Right at the beginning of the novel “Vidas Secas”, which follows a family of migrants fleeing drought and hunger, the genius writer from Alagoas, Graciliano Ramos (1892-1953) justifies the adjective I have just used.
I am referring to the moment when the protagonist, the cowboy Fabiano, happy to believe he has solved his problems when he finds a farm that accepts to receive his family, says to himself: “Fabiano, you are a man”.
But something doesn’t sound right. Considering the phrase “reckless”, Sinha Vitória’s husband and father of two children soon reverses the formulation, even changing the place of the vocative: “You are an animal, Fabiano”.
This passage from the human to the animal realm —a two-way passage in the book, as evidenced in the humanization of the Whale dog — is shorter than it might seem to a sated sensibility.
It’s called hunger, a terrible noun that Portuguese inherited from the Latin “fames”, synonymous with the English “hunger”, the Russian “golodnyy”, the Indonesian “lapar” and the Japanese “onakagasuita” – to name just a few of the Babel names of beast that Google teaches us.
“Living is being up to date with hunger, hunger, hunger,” sang Djavan, another Alagoas, this one with a more flowery style — but this time making the most sensible sense. Including the repetition of the word.
Keeping up with hunger is an endless task. It never gives up for more than a few hours — and in December 2020 there were nearly 20 million Brazilians who declared they went 24 hours or more without eating. Comparable only to thirst and more urgent than sexual appetite, hunger is an unrelenting anchor of the human in the animal.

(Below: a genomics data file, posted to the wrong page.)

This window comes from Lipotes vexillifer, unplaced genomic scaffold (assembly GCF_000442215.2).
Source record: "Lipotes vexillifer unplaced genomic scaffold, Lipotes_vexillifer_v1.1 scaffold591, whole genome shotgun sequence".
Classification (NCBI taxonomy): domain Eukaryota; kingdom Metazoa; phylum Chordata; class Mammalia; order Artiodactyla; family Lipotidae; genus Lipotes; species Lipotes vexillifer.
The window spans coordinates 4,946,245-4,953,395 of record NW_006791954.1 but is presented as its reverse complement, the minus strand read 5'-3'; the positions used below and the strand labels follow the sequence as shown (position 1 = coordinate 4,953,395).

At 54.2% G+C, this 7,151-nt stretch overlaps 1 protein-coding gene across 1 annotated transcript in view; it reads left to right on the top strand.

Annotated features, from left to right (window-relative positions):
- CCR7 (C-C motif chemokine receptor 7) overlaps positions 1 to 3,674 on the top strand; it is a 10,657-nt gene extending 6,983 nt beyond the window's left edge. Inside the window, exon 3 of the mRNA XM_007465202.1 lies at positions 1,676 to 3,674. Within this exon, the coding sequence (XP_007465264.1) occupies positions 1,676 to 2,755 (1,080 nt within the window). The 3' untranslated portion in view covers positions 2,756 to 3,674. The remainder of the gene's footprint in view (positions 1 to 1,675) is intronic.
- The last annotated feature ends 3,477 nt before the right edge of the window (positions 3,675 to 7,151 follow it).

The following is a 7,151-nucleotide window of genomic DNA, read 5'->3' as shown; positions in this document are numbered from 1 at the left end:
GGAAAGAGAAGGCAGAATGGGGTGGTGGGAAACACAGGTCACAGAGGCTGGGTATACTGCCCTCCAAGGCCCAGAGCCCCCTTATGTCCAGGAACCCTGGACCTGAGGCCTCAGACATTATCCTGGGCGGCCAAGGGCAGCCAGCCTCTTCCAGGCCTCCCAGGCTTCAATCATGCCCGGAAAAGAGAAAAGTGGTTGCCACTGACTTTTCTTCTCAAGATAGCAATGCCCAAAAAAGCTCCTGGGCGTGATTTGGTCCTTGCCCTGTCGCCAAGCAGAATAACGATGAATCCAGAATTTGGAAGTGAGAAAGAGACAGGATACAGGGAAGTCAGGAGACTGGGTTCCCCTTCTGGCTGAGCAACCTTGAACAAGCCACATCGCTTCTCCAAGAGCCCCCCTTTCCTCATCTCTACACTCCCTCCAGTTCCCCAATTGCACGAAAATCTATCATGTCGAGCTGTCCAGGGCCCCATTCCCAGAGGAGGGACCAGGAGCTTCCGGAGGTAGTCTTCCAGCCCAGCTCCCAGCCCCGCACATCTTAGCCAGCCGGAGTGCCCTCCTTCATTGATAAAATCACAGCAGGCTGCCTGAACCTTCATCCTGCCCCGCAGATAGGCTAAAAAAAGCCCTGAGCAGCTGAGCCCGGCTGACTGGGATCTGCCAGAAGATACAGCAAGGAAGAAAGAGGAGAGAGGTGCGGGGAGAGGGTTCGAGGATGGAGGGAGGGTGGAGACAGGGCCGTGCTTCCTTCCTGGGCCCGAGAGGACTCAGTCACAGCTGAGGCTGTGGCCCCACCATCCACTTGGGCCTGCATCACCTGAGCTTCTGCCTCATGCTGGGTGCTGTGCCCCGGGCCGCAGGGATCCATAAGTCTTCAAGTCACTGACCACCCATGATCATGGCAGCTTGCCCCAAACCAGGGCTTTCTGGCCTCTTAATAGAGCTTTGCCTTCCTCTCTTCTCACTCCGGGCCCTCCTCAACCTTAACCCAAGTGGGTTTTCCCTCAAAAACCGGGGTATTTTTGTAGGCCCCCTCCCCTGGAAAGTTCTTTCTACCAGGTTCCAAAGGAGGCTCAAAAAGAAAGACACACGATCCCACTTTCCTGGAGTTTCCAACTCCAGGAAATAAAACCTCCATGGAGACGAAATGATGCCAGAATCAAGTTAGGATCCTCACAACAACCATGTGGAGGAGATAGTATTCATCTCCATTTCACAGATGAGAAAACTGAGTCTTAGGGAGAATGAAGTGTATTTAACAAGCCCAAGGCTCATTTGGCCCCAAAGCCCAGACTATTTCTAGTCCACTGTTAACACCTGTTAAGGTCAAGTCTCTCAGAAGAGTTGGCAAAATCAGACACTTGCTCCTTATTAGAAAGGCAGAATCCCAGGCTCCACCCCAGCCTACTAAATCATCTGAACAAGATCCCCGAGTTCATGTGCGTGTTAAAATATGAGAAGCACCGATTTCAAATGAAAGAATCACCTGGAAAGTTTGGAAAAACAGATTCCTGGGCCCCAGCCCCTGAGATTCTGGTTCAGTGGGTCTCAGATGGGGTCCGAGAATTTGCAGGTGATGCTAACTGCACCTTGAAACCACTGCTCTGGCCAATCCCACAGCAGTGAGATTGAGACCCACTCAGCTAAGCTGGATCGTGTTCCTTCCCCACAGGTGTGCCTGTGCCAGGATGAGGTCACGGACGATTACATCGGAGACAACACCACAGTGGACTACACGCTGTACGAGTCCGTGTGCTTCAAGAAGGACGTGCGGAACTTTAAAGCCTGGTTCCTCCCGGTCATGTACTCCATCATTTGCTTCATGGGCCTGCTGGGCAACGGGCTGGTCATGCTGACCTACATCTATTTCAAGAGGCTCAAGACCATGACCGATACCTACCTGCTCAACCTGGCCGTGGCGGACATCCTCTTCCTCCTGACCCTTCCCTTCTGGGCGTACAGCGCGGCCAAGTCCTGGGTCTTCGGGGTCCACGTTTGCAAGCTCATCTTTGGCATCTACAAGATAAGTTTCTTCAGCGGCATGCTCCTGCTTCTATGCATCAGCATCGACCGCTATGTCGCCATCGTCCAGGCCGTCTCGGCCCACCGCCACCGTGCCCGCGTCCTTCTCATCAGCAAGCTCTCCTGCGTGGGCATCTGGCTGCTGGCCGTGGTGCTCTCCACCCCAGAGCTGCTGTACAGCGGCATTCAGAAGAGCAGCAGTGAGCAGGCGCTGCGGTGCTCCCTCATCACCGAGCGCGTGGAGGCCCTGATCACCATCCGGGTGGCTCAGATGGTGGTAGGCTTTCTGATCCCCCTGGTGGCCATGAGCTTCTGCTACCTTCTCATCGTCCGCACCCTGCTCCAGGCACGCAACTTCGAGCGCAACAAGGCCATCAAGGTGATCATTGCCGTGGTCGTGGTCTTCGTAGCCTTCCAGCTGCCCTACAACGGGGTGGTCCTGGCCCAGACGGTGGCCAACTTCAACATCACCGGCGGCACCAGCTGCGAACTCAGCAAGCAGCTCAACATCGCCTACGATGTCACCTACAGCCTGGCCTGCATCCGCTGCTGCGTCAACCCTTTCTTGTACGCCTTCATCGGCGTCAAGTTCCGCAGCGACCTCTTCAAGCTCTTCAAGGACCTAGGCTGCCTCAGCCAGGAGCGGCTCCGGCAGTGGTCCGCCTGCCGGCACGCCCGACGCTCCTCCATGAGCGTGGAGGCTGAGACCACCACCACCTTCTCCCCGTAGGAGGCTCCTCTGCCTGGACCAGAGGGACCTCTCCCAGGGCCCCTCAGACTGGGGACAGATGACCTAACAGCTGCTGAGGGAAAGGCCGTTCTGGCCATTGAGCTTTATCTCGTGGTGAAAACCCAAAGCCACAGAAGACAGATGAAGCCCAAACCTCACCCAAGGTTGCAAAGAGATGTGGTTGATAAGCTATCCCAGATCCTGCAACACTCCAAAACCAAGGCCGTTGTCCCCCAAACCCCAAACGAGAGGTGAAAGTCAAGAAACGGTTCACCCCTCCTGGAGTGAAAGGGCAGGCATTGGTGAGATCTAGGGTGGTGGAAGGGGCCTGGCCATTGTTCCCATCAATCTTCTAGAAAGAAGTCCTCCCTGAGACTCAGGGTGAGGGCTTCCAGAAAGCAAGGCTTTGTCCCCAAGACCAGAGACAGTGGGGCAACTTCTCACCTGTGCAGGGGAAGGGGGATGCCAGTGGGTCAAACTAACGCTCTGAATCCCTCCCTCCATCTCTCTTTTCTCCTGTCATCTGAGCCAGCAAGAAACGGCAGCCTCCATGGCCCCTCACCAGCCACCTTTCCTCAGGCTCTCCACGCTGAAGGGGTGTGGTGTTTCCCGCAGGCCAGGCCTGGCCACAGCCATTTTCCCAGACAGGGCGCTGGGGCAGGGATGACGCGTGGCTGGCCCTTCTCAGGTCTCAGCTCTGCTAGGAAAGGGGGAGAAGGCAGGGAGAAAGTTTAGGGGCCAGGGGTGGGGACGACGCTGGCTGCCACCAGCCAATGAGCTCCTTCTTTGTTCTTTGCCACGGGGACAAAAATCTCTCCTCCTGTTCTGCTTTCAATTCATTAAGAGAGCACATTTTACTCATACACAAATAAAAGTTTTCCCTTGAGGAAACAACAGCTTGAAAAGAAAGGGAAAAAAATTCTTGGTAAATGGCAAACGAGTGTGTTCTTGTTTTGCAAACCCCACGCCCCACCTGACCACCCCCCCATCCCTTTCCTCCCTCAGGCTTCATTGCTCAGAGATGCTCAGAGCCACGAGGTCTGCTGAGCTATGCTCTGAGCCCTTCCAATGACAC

A person who is hungry is an animal, like Fabiano, because he is incapable of taking care of everything that is most human to us—art, thought, dream, game, humor, transcendence.
Vocations of sanctity aside, all this is a luxury for those who have a full belly and the assurance that it will fill it again tomorrow. Less than a language act, “You’re an animal, Fabiano” is a stomach rumble. In front of him, the other considerations are muted.
Including, at the limit, the laws. In Les Miserables, French writer Victor Hugo (1802-1885) tells the story of a guy who is arrested for stealing bread for his hungry family. Grotesquely disproportionate to the crime, the State’s punishment of Jean Valjean is denounced by the author as anti-humanist.
One can accuse Victor Hugo of manipulating the public’s feelings (hunger is a low blow, right?), but not of lying. For over a century and a half Valjean’s drama has moved readers of the novel and viewers of its adaptations.
This news, on the other hand, is from last Friday (9): “Justice in SP twice denies freedom to the mother of 5 children who stole noodles and soda from the market”.
Oh, someone might say, the world is really tough, but what does the columnist propose, besides manipulating the public’s feelings?
Well, the columnist merely proposes that we do not remain silent in the face of the national shame of seeing hunger grow so wide, visible in statistics and with the naked eye, in the country that is the second largest food exporter in the world.
All this in the face of criminal indifference — not to mention the secret perverse enjoyment — of an anti-humanist government that is paid to take care of its people and prevent, every day, new crowds from changing from humans to animals.
“What do you want me to do?” responds the law of the jungle. The Brazil of 2021 is unforgivable.
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